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Topography: Angled rock ridge that extends 10-20 feet above the substrate.
Cape Flattery marine life rating: 4
Cape Flattery structure rating: 4
Highlight: Wonderful drift dive! Abundant tiger and canary rockfish. Occasional trumpet sponges.
Typical Diving Depth: 65-75 feet
Skill level: Advanced
GPS coordinates: N48° 22.973’ W124° 35.393’
Access by boat: This particular ridge is located northeast of Waadah Island. Waadah Island marks the northeast perimeter of Neah Bay - in fact this island makes up a section of the Neah Bay breakwater.
The base of the ridge lies in about 50 to 60 feet of water. The southeast end of the ridge is a few hundred yards from a set of exposed rocks near the southeast end of Waadah Island. The ridge then runs northwest and parallel to Wadaah Island. The ridge is easily detected with a depth sounder by a brief 15 to 25 foot jump in depth when headed perpendicular to Waadah Island.
Shore access: None
Dive profile: I start my dives on the southeast corner of the ridge with the intent to drift northwest. The southeast end of the ridge comes within about 25 feet of the surface and is the shallowest part of the ridge.
Kelp sometimes marks this end of this reef if no current is present. If the current is slack, I follow the kelp to the bottom, head southwest, and descend over the ridge. I follow the ridge to the northwest until I hit my turn point. I then reserve my course and end my dive back in the kelp where I started.
The dive plan above works great except for one detail; the current is not often slack. I normally do a one way drift dive at this site. My dive plan is to use the current to drift northwest. The ridge and surrounding rocky structure offer ample opportunities to duck out of the current and explore sections of the ridge. I fin back into the current and let it push me along the ridge when I am ready to move. I drift a good quarter to half a mile from the entry point by the time my no-deco time runs low. I usually end up in about in 75 feet of water with the ridge top at about 65 feet. I shoot my signal marker buoy before leaving the ridge and perform a free ascent to end the dive.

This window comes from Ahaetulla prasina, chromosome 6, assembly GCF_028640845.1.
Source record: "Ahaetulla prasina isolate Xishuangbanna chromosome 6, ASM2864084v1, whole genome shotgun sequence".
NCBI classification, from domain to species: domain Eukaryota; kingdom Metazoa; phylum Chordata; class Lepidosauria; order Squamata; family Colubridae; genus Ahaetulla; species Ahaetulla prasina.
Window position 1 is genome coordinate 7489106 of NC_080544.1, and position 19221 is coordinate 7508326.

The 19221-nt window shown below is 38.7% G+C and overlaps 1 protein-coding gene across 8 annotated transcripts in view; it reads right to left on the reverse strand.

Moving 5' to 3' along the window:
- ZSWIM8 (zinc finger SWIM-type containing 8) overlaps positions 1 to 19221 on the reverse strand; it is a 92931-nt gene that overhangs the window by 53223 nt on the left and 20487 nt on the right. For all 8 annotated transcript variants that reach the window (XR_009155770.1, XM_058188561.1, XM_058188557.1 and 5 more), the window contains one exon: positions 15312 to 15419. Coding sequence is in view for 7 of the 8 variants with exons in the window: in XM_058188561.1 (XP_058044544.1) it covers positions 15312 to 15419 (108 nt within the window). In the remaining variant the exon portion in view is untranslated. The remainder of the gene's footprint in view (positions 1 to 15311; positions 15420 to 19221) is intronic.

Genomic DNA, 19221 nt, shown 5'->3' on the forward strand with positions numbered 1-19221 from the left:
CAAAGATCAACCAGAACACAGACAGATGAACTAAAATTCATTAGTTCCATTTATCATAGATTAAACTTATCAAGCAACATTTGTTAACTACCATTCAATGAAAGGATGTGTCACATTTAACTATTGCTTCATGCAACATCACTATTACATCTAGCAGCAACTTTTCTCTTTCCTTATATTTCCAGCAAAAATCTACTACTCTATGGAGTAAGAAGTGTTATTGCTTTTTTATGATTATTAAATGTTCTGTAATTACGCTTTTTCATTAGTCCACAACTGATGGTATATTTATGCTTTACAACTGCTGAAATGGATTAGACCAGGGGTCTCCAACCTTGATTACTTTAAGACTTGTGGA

The structure at Tiger Ridge is phenomenal. The ridge is composed of massive sheets of rock that have been thrust upward from the substrate at a 45 degree angle. The inside of the ridge creates an overhang that faces Waadah Island. This overhang provides excellent protection from the brunt of the current. Boulders, ledges, and other rocky formations line the inside of the ridge and create excellent habitat for both invertebrates and fish. A broken white shell substrate meets the base of the ridge.
My preferred gas mix: EAN 38
Current table: Strait of Juan de Fuca (Entrance)
Noted Slack Corrections: None
I have not been able to time slack at this site, but I have no reservations diving this site off-slack as long as the surface conditions are favorable. In fact, I prefer to drift dive this ridge. The one certainty is current heads northwest along the inside of the ridge regardless if the tide is flooding or ebbing.
Neah Bay Marina boat ramp. Approximately 2 miles from the dive site.
Current: A mild to moderate current always run northwest along the inside of this ridge off-slack.
Free ascent: Divers must be prepared to execute a free ascent in current from depths of 55 to 75 feet when drift diving this site.
Offshore location: The nearest land is several hundred yards away and very difficult to swim to given the strong current in this area.
Swell: The swell at the entry point is usually not as intense as swell at the exit point during drift dives. I have ended several drift dives at this site in six foot swell, even though the swell was two feet or less where I started my dive.
Fog: Thick fog is common in this area and can make tracking drifting divers difficult, if not impossible.
Boat traffic: Boat traffic to and from Neah Bay often runs over this site and is especially heavy during fishing season.
Fishing boats: This ridge is a popular bottom fishing area.
Snagging hazards: Discarded tackle, monofilament line, and downrigger balls with stainless steel cable are commonly found throughout this ridge.
Fog: Fog is common throughout the Cape Flattery area, even in summer. Thick fog makes it difficult, if not impossible, to find a surfaced drift diver.
Marine life: This site offers essentially the same marine life encounters as the other ridge system dives in the Strait of Juan de Fuca, which means it is absolutely outstanding. I often spot a dozen or more tiger rockfish while diving this site. I always check behind me when drift diving as tiger rockfish, wolfeels, and other fish often hide on the leeward side of structure. Curious canary rockfish often join me as I drift and explore the base of the ridge. I regularly find wolfeel or giant Pacific octopus in dens or sitting out in the open on one of the many sheltered ledges along the ridge. Invertebrate life is also outstanding and includes some beautiful animals such as the purple-ring topsnail and oddities such as the trumpet sponge.
Underwater imagery from this site
Orange Peel Nudibranch